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General News · 14th November 2009
Carol and Richard
We hopped on a 2nd class bus to Celestún; a two hour journey for $4 and were finally dropped at the small bus depot in the smallish fishing village on the Gulf of Mexico. As fishing has declined, it is rumored that the fishermen created this new business that uses their boats to ferry up to 8 people at a time to view the flamingos and mangrove swamps. The tour was 1200 pesos for a full boat and took about 2 hours going around the peninsula and up a few inlets.

We were treated to several clutches of a hundred or so flamingos. In December there are thousands of them. The guides are very respectful and boat slowly when near the flamingos and never get too close so as to make them fly in panic. (I was glad for my 400 mm telephoto, and they are in the gallery here.) There were many Herons, Cranes, Osprey, and loads of cormorants, pelicans, both white and grey,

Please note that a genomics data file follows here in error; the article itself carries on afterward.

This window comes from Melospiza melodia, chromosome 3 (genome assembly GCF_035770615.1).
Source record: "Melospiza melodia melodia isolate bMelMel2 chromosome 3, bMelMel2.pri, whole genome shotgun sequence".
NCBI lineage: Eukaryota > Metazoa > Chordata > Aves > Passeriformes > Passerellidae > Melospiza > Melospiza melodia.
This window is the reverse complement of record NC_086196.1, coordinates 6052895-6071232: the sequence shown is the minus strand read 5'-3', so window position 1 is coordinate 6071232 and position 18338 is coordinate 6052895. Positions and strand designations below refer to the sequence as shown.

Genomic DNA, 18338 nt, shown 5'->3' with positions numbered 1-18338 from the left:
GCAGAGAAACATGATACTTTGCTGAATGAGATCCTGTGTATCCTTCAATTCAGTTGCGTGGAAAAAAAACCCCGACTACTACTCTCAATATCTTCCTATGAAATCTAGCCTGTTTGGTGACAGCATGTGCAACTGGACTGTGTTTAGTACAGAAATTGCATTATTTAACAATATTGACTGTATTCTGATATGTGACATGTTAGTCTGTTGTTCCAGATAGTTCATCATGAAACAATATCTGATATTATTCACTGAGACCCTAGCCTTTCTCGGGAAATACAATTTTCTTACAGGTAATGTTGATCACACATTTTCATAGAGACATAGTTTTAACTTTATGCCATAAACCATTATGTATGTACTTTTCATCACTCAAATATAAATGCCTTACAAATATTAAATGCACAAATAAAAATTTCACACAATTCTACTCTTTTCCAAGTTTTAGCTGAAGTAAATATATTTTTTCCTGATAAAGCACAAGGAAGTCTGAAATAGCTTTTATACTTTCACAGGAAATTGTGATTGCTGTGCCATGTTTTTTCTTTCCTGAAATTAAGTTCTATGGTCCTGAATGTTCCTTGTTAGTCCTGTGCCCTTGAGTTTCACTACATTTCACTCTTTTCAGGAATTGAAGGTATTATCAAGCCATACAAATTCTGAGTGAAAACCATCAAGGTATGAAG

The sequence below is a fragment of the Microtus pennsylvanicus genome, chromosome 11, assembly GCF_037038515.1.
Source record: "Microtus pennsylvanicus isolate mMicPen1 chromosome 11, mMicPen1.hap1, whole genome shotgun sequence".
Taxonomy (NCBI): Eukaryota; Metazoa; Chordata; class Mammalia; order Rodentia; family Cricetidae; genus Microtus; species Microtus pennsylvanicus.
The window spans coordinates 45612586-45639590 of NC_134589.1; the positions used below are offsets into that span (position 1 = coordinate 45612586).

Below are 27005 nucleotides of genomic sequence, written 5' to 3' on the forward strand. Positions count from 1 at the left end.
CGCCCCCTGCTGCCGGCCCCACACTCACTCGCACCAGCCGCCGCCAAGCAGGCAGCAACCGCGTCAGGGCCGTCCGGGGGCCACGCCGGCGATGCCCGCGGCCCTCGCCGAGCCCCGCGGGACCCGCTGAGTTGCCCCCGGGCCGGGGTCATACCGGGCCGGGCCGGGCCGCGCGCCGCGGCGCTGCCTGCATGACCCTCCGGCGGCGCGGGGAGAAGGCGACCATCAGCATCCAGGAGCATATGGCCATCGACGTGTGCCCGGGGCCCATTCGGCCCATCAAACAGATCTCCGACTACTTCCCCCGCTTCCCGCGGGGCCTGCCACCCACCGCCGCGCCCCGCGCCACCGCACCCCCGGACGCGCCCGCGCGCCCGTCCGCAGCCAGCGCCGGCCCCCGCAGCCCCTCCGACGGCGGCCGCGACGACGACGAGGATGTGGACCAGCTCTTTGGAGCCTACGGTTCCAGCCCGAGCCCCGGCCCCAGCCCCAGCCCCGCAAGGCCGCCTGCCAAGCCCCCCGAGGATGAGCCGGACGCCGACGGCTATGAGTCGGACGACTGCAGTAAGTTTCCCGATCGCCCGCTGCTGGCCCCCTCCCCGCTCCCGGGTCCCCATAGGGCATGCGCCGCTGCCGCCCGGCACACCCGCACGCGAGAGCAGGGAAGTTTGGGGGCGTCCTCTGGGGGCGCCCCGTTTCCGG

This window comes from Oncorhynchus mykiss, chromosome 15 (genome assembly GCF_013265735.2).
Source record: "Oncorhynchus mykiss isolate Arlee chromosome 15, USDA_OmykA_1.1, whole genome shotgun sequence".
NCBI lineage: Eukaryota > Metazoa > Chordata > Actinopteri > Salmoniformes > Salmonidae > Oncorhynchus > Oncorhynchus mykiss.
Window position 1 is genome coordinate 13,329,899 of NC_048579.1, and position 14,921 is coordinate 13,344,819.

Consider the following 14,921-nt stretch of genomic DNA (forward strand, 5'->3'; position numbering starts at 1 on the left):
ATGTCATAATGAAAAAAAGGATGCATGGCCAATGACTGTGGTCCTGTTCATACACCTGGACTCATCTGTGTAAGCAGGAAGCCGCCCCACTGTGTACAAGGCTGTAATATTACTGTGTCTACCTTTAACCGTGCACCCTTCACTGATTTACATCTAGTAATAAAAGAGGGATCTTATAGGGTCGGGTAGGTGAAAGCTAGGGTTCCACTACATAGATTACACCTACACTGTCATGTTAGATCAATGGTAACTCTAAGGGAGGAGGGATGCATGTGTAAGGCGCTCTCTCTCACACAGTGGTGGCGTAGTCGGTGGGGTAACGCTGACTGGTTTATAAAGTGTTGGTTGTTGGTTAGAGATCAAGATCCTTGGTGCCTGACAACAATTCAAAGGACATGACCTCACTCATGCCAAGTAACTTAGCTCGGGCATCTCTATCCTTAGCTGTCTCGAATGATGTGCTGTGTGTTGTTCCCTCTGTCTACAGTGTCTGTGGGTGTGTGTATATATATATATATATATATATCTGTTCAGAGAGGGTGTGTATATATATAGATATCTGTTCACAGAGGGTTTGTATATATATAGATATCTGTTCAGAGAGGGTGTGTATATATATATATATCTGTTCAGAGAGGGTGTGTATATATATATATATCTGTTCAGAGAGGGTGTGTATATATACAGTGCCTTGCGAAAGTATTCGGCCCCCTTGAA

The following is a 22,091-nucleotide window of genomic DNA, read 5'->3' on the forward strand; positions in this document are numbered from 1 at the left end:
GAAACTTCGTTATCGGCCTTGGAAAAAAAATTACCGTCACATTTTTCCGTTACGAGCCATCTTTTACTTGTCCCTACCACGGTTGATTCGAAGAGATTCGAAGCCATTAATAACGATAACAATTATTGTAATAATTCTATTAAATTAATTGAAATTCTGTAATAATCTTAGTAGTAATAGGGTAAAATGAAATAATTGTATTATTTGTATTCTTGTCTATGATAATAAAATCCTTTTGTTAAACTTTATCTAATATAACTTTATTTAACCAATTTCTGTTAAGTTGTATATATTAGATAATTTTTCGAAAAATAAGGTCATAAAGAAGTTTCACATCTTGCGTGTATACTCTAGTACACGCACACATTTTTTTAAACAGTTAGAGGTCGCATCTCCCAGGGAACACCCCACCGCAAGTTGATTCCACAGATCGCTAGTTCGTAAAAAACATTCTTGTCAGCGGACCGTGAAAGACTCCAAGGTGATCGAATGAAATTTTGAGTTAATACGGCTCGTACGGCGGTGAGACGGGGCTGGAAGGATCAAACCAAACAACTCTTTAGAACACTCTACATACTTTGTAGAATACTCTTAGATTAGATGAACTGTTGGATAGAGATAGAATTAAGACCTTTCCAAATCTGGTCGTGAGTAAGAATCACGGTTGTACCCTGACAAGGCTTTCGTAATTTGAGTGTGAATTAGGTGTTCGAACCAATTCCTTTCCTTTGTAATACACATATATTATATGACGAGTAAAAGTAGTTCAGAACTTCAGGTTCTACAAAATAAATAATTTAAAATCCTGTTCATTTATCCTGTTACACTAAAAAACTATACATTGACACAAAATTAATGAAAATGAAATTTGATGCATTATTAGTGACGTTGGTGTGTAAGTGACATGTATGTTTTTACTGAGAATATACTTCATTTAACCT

When boating up one of the inside channels, we saw Men standing in the water up to their chest near their skiffs. When I asked our guide about them, he came closer to them and explained they were manually pushing the boat and dragging a net that was catching small shrimp. Several hours of this yielded up to 2 kilos of the better tasting shrimp that were a species acclimatized to salt and fresh water.

Our final stop before boating back to the Gulf and Celestún was a walk about in a mangrove swamp that have fresh water pools that the Ads say are good for swimming. We saw a woman in the water and the next pool around the walkway, we saw a small Crocodile. Yikes!
Our Guide and Boat
Our Guide and Boat
Manually, Shrimp Fishing
Manually, Shrimp Fishing
mangrove Swamp and clear pools
mangrove Swamp and clear pools
Coodrillo
Coodrillo